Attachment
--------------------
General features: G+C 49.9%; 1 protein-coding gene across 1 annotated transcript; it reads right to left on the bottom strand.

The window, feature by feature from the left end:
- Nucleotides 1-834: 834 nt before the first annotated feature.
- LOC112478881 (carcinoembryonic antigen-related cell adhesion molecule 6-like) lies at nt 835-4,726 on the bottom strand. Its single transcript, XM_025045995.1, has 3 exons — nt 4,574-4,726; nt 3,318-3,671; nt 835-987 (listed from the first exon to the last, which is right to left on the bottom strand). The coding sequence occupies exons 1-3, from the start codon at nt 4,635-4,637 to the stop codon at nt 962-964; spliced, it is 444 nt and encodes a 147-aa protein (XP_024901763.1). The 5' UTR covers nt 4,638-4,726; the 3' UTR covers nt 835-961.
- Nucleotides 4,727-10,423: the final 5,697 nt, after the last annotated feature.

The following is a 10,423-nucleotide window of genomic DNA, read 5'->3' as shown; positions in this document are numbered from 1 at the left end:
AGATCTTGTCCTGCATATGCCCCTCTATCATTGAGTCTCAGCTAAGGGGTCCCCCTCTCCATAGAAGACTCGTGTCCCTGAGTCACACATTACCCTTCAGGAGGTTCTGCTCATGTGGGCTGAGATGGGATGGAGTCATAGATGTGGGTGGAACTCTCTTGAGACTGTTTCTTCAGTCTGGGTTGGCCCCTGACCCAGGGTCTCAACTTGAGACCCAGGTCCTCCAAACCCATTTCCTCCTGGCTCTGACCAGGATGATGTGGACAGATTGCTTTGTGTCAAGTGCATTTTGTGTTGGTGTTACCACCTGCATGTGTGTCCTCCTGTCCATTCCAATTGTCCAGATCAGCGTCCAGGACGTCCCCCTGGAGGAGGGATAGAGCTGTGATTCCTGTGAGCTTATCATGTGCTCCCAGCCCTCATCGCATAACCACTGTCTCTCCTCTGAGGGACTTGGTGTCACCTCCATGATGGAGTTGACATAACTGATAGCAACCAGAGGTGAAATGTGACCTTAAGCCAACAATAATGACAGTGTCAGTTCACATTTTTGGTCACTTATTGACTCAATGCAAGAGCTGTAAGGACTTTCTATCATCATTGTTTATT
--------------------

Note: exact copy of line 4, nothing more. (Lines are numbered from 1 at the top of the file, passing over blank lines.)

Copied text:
- LOC112478881 (carcinoembryonic antigen-related cell adhesion molecule 6-like) lies at nt 835-4,726 on the bottom strand. Its single transcript, XM_025045995.1, has 3 exons — nt 4,574-4,726; nt 3,318-3,671; nt 835-987 (listed from the first exon to the last, which is right to left on the bottom strand). The coding sequence occupies exons 1-3, from the start codon at nt 4,635-4,637 to the stop codon at nt 962-964; spliced, it is 444 nt and encodes a 147-aa protein (XP_024901763.1). The 5' UTR covers nt 4,638-4,726; the 3' UTR covers nt 835-961.